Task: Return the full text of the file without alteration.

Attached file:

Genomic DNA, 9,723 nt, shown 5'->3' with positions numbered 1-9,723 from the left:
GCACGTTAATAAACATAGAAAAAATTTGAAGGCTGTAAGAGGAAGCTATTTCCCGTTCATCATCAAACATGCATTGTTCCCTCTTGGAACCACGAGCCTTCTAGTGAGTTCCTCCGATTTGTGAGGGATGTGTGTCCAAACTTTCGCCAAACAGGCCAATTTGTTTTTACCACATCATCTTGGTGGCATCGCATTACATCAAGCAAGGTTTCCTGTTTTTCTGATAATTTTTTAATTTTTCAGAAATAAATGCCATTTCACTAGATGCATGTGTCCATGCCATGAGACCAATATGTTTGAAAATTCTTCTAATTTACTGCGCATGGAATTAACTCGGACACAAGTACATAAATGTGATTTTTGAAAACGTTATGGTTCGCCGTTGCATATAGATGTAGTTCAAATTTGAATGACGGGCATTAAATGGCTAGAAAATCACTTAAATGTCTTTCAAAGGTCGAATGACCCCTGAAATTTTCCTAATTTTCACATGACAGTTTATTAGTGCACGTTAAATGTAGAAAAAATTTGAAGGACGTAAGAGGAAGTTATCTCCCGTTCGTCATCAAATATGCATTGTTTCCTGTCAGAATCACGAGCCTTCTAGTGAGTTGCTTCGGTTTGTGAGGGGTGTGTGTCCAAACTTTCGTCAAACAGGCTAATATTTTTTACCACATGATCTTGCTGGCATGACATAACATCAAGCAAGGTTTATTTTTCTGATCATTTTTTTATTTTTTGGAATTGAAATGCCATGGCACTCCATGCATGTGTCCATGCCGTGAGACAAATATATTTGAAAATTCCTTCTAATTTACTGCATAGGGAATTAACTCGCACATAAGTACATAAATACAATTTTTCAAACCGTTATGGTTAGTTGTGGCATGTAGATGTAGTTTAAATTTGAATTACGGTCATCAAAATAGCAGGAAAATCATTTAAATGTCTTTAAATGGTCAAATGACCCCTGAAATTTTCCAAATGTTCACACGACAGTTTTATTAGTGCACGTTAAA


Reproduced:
Genomic DNA, 9,723 nt, shown 5'->3' with positions numbered 1-9,723 from the left:
GCACGTTAATAAACATAGAAAAAATTTGAAGGCTGTAAGAGGAAGCTATTTCCCGTTCATCATCAAACATGCATTGTTCCCTCTTGGAACCACGAGCCTTCTAGTGAGTTCCTCCGATTTGTGAGGGATGTGTGTCCAAACTTTCGCCAAACAGGCCAATTTGTTTTTACCACATCATCTTGGTGGCATCGCATTACATCAAGCAAGGTTTCCTGTTTTTCTGATAATTTTTTAATTTTTCAGAAATAAATGCCATTTCACTAGATGCATGTGTCCATGCCATGAGACCAATATGTTTGAAAATTCTTCTAATTTACTGCGCATGGAATTAACTCGGACACAAGTACATAAATGTGATTTTTGAAAACGTTATGGTTCGCCGTTGCATATAGATGTAGTTCAAATTTGAATGACGGGCATTAAATGGCTAGAAAATCACTTAAATGTCTTTCAAAGGTCGAATGACCCCTGAAATTTTCCTAATTTTCACATGACAGTTTATTAGTGCACGTTAAATGTAGAAAAAATTTGAAGGACGTAAGAGGAAGTTATCTCCCGTTCGTCATCAAATATGCATTGTTTCCTGTCAGAATCACGAGCCTTCTAGTGAGTTGCTTCGGTTTGTGAGGGGTGTGTGTCCAAACTTTCGTCAAACAGGCTAATATTTTTTACCACATGATCTTGCTGGCATGACATAACATCAAGCAAGGTTTATTTTTCTGATCATTTTTTTATTTTTTGGAATTGAAATGCCATGGCACTCCATGCATGTGTCCATGCCGTGAGACAAATATATTTGAAAATTCCTTCTAATTTACTGCATAGGGAATTAACTCGCACATAAGTACATAAATACAATTTTTCAAACCGTTATGGTTAGTTGTGGCATGTAGATGTAGTTTAAATTTGAATTACGGTCATCAAAATAGCAGGAAAATCATTTAAATGTCTTTAAATGGTCAAATGACCCCTGAAATTTTCCAAATGTTCACACGACAGTTTTATTAGTGCACGTTAAA